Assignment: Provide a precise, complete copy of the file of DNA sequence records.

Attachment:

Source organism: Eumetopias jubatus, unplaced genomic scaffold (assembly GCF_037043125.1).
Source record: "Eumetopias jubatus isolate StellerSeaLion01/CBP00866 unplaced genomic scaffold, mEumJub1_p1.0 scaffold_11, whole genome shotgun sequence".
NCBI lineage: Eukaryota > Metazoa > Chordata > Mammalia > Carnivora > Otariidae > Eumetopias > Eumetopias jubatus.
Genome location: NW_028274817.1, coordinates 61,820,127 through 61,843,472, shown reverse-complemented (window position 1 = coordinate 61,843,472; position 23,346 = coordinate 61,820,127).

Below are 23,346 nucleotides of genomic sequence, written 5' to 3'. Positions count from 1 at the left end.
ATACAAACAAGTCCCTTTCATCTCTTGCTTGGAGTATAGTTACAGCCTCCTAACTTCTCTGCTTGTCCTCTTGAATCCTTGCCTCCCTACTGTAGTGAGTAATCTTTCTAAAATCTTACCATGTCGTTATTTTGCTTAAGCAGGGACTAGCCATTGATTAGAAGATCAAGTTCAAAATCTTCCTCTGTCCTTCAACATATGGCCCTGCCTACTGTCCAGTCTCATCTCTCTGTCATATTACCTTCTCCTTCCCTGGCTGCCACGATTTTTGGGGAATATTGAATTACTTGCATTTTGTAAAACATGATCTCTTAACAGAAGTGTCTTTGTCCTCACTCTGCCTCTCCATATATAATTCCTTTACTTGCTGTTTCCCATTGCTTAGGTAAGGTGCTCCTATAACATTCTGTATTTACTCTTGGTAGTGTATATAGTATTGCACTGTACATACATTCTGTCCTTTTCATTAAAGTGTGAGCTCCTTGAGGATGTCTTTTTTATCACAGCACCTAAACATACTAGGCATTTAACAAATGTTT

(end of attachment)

Source organism: Eumetopias jubatus, unplaced genomic scaffold (assembly GCF_037043125.1).
Source record: "Eumetopias jubatus isolate StellerSeaLion01/CBP00866 unplaced genomic scaffold, mEumJub1_p1.0 scaffold_11, whole genome shotgun sequence".
NCBI lineage: Eukaryota > Metazoa > Chordata > Mammalia > Carnivora > Otariidae > Eumetopias > Eumetopias jubatus.
Genome location: NW_028274817.1, coordinates 61,820,127 through 61,843,472, shown reverse-complemented (window position 1 = coordinate 61,843,472; position 23,346 = coordinate 61,820,127).

Below are 23,346 nucleotides of genomic sequence, written 5' to 3'. Positions count from 1 at the left end.
ATACAAACAAGTCCCTTTCATCTCTTGCTTGGAGTATAGTTACAGCCTCCTAACTTCTCTGCTTGTCCTCTTGAATCCTTGCCTCCCTACTGTAGTGAGTAATCTTTCTAAAATCTTACCATGTCGTTATTTTGCTTAAGCAGGGACTAGCCATTGATTAGAAGATCAAGTTCAAAATCTTCCTCTGTCCTTCAACATATGGCCCTGCCTACTGTCCAGTCTCATCTCTCTGTCATATTACCTTCTCCTTCCCTGGCTGCCACGATTTTTGGGGAATATTGAATTACTTGCATTTTGTAAAACATGATCTCTTAACAGAAGTGTCTTTGTCCTCACTCTGCCTCTCCATATATAATTCCTTTACTTGCTGTTTCCCATTGCTTAGGTAAGGTGCTCCTATAACATTCTGTATTTACTCTTGGTAGTGTATATAGTATTGCACTGTACATACATTCTGTCCTTTTCATTAAAGTGTGAGCTCCTTGAGGATGTCTTTTTTATCACAGCACCTAAACATACTAGGCATTTAACAAATGTTT